'You can change your wife, but not your favorite soccer team.' Readers remember Eduardo Galeano

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Eduardo Galeano, one of Latin America’s most renown writers, died today at the age of 74.

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The Uruguayan journalist and poet was the author of the seminal Open Veins of Latin America, an anti-colonialist, anti-imperialist history book that is still taught in universities throughout the hemisphere and is required reading among leftist intellectuals.

Penned in 1971, Open Veins provided a scathing and necessary criticism of U.S. policy in the region, at a time when many countries were ruled by Washington-backed dictatorships that had little regard for the poor. The book, which sold more than 1 million copies and was translated into a dozen languages, focused on Latin America’s historic underdevelopment and the extraction of its natural resources by foreigners.

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Former Venezuelan leader Hugo Chávez famously gave a copy of “Open Veins” to Barack Obama during a regional summit in 2009, as an introduction to the history of U.S. intervention in the hemisphere.

But Galeano was more than just a critic of U.S. imperialism. The Uruguayan intellectual wrote beautiful essays on soccer, democracy, social movements, love, and gender issues, in a unique style that won him fans and accolades across the world.

In his graying years, Galeano’s thoughtful, comical and witty phrases became famous throughout the region. Here’s a quote that rings true with soccer fans across the world.

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Here’s a quote on war, and how the U.S. ended up getting into Iraq: "War is sold with lies, just like cars are sold,”  Galeano said.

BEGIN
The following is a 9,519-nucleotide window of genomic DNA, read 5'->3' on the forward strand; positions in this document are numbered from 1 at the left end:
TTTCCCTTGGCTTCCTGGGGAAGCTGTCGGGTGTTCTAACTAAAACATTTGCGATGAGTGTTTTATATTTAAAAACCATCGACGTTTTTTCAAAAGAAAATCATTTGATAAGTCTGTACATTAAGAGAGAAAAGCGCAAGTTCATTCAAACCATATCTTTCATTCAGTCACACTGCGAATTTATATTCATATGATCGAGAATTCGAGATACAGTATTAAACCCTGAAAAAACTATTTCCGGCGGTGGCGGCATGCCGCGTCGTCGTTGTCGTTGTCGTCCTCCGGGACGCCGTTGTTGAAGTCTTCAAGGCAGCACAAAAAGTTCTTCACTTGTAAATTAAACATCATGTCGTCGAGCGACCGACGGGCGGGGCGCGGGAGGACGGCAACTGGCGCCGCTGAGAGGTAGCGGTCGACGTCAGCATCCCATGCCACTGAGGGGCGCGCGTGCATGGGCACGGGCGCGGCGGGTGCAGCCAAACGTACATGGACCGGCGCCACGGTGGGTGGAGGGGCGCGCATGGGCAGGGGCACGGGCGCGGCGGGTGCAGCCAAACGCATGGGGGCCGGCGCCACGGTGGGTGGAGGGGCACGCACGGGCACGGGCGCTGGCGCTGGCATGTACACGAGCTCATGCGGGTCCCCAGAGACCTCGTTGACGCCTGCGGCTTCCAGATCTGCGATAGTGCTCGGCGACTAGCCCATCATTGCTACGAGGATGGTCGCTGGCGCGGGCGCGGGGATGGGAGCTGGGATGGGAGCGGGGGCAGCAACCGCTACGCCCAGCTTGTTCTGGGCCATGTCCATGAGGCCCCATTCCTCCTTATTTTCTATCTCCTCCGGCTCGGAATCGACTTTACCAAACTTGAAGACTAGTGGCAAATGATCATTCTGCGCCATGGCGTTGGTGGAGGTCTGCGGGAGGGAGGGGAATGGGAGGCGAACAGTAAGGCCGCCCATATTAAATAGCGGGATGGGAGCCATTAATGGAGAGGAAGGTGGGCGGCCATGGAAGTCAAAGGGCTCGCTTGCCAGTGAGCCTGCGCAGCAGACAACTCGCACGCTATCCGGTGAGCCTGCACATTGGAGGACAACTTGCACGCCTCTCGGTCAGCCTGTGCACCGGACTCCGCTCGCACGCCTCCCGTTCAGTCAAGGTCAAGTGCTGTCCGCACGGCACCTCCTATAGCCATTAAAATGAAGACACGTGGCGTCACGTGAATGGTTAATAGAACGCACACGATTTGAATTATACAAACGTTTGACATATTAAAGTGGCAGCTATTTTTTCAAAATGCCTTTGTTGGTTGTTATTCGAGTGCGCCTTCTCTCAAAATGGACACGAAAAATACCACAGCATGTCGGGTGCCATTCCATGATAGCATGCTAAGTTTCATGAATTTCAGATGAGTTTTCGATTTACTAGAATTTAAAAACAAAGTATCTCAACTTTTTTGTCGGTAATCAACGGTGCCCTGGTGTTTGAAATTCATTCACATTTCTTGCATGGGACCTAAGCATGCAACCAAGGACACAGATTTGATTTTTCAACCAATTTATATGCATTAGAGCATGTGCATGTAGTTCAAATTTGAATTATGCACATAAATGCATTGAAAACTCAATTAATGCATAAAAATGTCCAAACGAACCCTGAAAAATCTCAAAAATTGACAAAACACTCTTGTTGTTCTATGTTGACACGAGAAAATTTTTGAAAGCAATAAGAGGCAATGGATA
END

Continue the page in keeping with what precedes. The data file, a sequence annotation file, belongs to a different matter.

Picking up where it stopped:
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Galeano was famous for his sincerity. Unlike many politicians in the region, he had the guts to speak from his heart and admit to his mistakes. During a book fair in Brazil last year, Galeano even acknowledged that Open Veins’ analysis of Latin America’s problems was too simplistic, because when he wrote the book he did not have the “necessary training” in political economy.

“I wouldn’t be capable of reading this book again. I’d keel over,” Galeano said.  “For me, this prose of the traditional left is extremely leaden, and my physique can’t tolerate it.”

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Following the news of his death today, Galeano’s fans all over the world, have been posting some of his timeless aphorisms on social media. Here are some nuggets of wisdom from the Uruguayan writer.

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I hope we can have the courage to be alone and be brave enough to risk being together.

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Many small people in many small places doing small things can change the world.

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Power is like a violin. You take it with the left, and you play it with the right.

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If Eve would've written the book of Genesis, how would the first night of passion of the human race turned out? Eve would've begun by clarifying that she was not made from anyone's rib, that she didn't know any serpent and that she didn't offer apples to anyone, and that God never told her that she would give birth with pain and that her husband would dominate her. She would've said that all of those were lies that Adam told the press.

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I hope that we can be disobedient every time we receive orders that humiliate our conscience or  violate our common sense.

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Soccer is the only religion that doesn't have any atheists.

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Manuel Rueda is a correspondent for Fusion, covering Mexico and South America. He travels from donkey festivals, to salsa clubs to steamy places with cartel activity.

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